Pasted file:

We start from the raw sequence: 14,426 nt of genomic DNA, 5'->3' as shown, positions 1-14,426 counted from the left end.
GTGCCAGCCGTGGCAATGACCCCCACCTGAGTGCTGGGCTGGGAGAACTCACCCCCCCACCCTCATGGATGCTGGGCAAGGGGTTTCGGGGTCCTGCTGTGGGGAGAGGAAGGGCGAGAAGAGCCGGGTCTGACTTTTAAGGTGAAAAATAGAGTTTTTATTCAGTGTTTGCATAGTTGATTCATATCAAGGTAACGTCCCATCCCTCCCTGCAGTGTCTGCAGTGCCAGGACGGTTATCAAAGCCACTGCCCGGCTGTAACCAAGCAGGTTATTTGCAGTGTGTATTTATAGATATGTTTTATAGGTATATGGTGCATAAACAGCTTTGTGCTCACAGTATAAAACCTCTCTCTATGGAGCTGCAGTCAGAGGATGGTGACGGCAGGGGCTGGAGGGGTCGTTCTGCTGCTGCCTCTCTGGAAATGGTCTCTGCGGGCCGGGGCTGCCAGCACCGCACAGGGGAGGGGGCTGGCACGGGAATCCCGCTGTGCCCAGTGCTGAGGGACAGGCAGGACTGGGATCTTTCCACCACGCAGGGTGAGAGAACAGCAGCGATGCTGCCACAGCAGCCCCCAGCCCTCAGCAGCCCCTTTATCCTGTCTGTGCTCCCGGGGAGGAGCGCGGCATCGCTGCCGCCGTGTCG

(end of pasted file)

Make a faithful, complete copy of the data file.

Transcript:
We start from the raw sequence: 14,426 nt of genomic DNA, 5'->3' as shown, positions 1-14,426 counted from the left end.
GTGCCAGCCGTGGCAATGACCCCCACCTGAGTGCTGGGCTGGGAGAACTCACCCCCCCACCCTCATGGATGCTGGGCAAGGGGTTTCGGGGTCCTGCTGTGGGGAGAGGAAGGGCGAGAAGAGCCGGGTCTGACTTTTAAGGTGAAAAATAGAGTTTTTATTCAGTGTTTGCATAGTTGATTCATATCAAGGTAACGTCCCATCCCTCCCTGCAGTGTCTGCAGTGCCAGGACGGTTATCAAAGCCACTGCCCGGCTGTAACCAAGCAGGTTATTTGCAGTGTGTATTTATAGATATGTTTTATAGGTATATGGTGCATAAACAGCTTTGTGCTCACAGTATAAAACCTCTCTCTATGGAGCTGCAGTCAGAGGATGGTGACGGCAGGGGCTGGAGGGGTCGTTCTGCTGCTGCCTCTCTGGAAATGGTCTCTGCGGGCCGGGGCTGCCAGCACCGCACAGGGGAGGGGGCTGGCACGGGAATCCCGCTGTGCCCAGTGCTGAGGGACAGGCAGGACTGGGATCTTTCCACCACGCAGGGTGAGAGAACAGCAGCGATGCTGCCACAGCAGCCCCCAGCCCTCAGCAGCCCCTTTATCCTGTCTGTGCTCCCGGGGAGGAGCGCGGCATCGCTGCCGCCGTGTCG